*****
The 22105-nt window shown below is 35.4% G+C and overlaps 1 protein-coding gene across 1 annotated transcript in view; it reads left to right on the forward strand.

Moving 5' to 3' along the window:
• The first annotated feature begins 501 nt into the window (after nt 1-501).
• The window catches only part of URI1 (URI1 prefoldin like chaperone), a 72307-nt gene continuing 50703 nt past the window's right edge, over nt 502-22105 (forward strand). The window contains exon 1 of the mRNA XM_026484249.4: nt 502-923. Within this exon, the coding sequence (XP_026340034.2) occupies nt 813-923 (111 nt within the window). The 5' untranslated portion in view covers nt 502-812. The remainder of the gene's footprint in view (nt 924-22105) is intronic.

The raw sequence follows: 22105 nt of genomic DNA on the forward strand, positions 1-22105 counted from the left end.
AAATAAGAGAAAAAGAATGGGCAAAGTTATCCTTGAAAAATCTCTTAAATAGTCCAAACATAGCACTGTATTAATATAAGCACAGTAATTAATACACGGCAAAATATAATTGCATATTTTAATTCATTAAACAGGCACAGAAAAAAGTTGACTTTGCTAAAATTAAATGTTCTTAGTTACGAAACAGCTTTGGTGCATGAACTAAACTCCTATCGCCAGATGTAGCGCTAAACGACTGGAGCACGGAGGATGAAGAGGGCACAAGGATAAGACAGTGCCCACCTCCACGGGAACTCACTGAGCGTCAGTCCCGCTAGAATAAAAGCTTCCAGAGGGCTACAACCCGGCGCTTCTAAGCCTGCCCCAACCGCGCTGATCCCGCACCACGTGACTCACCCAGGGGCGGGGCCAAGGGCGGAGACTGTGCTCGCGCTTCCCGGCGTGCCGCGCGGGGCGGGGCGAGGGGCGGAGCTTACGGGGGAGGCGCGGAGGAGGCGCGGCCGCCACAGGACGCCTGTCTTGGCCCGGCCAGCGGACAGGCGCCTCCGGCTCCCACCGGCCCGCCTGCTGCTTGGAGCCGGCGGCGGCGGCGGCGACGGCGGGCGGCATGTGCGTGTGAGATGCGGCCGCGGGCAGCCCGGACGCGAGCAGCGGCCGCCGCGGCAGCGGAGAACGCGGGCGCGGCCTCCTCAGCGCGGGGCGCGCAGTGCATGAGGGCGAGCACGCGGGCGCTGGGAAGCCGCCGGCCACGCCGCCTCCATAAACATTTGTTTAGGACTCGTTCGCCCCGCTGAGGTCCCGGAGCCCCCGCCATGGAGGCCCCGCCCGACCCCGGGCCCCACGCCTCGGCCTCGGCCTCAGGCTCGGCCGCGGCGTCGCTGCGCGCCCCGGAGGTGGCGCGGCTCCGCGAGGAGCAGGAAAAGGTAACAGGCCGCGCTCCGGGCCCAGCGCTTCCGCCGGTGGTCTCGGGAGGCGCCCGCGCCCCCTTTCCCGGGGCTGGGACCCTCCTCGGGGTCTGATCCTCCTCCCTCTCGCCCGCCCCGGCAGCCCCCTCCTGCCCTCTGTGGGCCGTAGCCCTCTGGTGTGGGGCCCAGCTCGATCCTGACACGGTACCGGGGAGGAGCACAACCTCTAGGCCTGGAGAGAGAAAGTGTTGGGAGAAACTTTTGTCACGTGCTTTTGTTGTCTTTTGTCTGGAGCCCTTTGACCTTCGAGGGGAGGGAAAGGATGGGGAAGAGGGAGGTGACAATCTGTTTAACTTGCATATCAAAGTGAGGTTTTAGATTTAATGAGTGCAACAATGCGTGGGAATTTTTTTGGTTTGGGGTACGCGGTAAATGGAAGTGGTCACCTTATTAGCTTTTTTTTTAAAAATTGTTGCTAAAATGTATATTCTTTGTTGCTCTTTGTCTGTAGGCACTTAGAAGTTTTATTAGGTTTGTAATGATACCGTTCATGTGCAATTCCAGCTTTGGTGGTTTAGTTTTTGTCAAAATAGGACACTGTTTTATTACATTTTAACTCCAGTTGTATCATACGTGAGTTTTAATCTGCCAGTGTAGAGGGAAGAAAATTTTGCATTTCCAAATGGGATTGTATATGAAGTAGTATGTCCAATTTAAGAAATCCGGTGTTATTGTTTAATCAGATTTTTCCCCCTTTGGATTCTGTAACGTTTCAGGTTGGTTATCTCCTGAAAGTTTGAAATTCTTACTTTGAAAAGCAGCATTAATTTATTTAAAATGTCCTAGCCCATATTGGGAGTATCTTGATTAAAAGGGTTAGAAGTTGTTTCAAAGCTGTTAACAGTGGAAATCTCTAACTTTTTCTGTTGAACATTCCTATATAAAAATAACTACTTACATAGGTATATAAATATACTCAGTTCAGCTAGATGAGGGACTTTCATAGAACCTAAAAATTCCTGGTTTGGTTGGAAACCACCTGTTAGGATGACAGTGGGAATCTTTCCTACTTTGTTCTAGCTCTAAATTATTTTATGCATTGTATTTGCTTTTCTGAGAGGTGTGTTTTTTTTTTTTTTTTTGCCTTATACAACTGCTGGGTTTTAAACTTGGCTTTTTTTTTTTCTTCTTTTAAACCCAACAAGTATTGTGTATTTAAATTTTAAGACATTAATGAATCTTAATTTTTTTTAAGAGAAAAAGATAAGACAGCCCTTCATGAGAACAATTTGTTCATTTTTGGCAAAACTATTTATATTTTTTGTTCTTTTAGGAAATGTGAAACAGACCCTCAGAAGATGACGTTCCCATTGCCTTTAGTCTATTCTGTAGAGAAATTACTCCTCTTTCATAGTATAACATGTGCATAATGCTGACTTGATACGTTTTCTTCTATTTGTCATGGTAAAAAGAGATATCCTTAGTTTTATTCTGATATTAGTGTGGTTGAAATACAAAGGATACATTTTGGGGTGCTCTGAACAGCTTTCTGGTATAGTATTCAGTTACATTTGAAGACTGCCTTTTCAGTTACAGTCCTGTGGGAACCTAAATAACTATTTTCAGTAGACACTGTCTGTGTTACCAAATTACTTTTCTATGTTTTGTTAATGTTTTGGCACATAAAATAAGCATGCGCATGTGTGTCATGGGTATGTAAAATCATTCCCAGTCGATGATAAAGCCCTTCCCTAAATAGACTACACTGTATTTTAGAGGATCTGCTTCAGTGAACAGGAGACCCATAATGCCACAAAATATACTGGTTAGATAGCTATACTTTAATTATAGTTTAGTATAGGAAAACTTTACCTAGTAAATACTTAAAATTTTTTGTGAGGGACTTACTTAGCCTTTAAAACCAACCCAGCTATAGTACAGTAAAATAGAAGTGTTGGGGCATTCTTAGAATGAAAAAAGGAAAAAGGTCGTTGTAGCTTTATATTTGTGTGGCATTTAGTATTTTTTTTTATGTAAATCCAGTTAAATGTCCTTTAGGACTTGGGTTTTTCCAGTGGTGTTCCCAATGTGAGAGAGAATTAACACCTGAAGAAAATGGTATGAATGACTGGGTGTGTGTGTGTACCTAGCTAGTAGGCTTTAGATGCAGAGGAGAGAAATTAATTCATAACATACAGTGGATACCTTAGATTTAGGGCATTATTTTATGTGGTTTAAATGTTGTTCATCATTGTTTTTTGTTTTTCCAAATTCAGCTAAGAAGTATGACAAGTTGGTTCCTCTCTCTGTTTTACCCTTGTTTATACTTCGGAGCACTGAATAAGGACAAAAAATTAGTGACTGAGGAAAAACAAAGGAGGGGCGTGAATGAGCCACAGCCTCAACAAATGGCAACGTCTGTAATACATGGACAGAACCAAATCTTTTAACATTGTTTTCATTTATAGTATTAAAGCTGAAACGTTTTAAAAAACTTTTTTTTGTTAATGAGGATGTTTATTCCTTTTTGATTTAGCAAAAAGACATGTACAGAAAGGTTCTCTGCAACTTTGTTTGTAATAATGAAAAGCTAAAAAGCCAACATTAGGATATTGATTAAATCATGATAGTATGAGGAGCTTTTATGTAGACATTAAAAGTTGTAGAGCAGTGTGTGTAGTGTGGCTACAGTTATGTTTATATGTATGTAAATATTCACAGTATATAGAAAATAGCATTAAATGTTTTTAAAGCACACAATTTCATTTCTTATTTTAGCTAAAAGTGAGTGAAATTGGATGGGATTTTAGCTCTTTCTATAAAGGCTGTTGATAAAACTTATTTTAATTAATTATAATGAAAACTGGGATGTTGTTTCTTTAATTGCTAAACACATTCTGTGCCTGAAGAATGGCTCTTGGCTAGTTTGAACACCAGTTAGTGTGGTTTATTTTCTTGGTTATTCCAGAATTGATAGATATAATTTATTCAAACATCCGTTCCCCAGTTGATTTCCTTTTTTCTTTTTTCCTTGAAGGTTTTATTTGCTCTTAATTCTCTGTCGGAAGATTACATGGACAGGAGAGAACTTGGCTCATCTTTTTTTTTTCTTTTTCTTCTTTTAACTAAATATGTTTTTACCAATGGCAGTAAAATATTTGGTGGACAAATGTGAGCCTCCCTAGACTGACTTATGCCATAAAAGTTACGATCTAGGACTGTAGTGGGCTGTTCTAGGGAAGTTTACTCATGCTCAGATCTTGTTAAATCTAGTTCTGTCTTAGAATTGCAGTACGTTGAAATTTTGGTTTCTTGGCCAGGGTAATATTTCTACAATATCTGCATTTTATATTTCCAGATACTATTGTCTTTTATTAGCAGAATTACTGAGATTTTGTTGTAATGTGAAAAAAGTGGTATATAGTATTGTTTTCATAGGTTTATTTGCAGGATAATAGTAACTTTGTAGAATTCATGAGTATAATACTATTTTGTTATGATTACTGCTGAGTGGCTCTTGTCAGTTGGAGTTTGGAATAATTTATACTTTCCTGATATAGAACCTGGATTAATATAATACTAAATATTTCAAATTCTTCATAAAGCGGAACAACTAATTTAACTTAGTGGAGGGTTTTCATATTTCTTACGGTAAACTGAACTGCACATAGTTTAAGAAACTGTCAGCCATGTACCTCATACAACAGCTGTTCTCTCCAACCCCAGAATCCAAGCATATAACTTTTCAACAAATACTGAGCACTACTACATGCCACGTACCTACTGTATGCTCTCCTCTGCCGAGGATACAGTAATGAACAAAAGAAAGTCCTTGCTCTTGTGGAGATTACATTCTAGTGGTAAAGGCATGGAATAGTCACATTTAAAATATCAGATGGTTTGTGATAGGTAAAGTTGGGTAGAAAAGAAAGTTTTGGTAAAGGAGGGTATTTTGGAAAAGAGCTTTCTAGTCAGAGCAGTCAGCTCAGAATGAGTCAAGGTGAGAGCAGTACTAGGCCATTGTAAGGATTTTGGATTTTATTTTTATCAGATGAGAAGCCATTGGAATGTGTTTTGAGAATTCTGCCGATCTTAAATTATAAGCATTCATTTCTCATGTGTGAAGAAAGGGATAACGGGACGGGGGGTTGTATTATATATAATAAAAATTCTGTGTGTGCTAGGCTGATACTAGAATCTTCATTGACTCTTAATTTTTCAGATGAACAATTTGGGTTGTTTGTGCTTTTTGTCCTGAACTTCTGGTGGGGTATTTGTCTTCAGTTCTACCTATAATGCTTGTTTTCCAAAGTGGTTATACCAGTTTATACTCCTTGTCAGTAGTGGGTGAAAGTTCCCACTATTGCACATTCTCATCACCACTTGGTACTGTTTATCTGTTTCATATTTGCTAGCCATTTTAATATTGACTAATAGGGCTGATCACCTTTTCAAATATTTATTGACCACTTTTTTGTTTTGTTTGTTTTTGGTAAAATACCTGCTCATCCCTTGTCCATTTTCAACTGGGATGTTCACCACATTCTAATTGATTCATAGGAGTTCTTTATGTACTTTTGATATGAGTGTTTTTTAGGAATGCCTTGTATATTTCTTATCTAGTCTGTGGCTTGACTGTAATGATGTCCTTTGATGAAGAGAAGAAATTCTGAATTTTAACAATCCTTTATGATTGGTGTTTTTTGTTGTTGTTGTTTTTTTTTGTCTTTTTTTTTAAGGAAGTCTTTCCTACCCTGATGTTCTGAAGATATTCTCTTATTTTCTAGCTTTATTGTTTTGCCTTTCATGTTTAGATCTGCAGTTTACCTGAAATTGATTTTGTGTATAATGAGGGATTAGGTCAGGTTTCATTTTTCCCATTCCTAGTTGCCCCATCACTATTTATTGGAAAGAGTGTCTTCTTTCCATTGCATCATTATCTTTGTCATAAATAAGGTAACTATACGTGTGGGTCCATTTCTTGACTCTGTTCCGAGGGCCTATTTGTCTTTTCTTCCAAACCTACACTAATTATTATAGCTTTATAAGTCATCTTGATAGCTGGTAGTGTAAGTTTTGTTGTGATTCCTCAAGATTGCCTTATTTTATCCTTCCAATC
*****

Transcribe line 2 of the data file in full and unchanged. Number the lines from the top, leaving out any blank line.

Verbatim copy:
Moving 5' to 3' along the window: